According to the World Health Organization, symptoms typically include fever, tiredness and dry cough.

Some may have aches and pains, nasal congestion, runny nose, sore throat or diarrhea, but those symptoms usually start gradually and are mild.

“Some people become infected but don’t develop any symptoms and don’t feel unwell. Most people (about 80%) recover from the disease without needing special treatment,” according to the WHO website.

Is there a vaccine for coronavirus?

No, there is not currently a vaccine for coronavirus.

Who is the most at risk to get coronavirus?

According to the CDC, “people who are close contacts of someone known to have COVID-19,” such as health care workers or people living in the same household as someone with the illness. Older adults, people with serious chronic medical conditions such as heart disease, diabetes, lung disease, asthma and COPD are at a higher risk of getting very sick from coronavirus.

How can I prevent getting coronavirus?

The biggest prevention method for most illnesses is washing your hands. The CDC recommends washing your hands often with soap and water for at least 20 seconds, or about as long as the “Alphabet” song. If soap and water are not available, you should use an alcohol-based hand sanitizer that contains at least 60% alcohol.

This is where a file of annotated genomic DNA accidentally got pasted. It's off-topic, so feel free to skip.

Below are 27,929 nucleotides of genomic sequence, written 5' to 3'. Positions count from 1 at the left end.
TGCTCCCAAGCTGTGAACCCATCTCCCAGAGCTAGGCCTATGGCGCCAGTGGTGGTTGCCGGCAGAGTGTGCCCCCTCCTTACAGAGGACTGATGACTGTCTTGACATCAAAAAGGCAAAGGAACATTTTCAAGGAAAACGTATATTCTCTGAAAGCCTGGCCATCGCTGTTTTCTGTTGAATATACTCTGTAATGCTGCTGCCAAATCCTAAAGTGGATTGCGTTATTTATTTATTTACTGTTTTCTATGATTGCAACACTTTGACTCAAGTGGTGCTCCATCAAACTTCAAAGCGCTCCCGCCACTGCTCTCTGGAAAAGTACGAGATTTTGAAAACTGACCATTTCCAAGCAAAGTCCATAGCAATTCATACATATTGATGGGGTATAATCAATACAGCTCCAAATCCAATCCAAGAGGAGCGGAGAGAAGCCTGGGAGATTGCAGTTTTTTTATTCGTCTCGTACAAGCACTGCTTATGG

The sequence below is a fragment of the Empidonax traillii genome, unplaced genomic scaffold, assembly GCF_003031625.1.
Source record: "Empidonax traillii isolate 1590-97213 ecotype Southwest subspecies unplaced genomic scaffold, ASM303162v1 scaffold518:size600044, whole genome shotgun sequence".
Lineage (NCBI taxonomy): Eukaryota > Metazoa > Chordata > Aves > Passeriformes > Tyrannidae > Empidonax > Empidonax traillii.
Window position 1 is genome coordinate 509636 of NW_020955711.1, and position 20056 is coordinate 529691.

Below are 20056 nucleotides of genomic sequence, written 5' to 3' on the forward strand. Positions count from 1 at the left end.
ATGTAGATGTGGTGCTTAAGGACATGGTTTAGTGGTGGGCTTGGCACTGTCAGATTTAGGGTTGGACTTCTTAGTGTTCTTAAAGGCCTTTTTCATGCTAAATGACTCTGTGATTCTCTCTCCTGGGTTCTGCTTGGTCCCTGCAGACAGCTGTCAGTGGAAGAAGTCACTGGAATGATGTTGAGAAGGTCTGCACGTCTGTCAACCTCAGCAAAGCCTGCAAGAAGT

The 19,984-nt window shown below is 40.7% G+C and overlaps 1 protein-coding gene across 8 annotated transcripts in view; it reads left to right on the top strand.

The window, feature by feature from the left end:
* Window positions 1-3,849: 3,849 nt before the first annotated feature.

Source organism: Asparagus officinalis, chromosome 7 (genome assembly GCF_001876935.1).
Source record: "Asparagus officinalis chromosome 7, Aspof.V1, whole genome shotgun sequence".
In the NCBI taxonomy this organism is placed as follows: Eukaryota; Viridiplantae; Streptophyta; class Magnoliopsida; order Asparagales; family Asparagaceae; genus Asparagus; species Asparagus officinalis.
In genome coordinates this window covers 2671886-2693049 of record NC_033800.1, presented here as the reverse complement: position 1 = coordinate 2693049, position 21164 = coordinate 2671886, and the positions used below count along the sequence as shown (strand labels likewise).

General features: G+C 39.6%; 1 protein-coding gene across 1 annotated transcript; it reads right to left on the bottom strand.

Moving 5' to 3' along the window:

WHO recommends staying at least 3 feet from anyone who is coughing or sneezing.

How can I prevent spreading coronavirus to others?

If you are sick -- whether with coronavirus or not, you should stay home. When you sneeze or cough, cover your mouth with a tissue and throw it in the trash. If you don’t have a tissue, the CDC says to cough or sneeze into your elbow. Frequently touched objects and surfaces should be cleaned and disinfected frequently, according to the CDC.

Should I wear a mask?

Health experts say you should only wear a mask if you have respiratory symptoms, such as a cough and fever. And wearing multiple masks is not effective against COVID-19.

WHO has the following criteria for wearing and using a mask:

A mask should only be used by health workers, care takers and individuals with respiratory symptoms, such as fever and colds.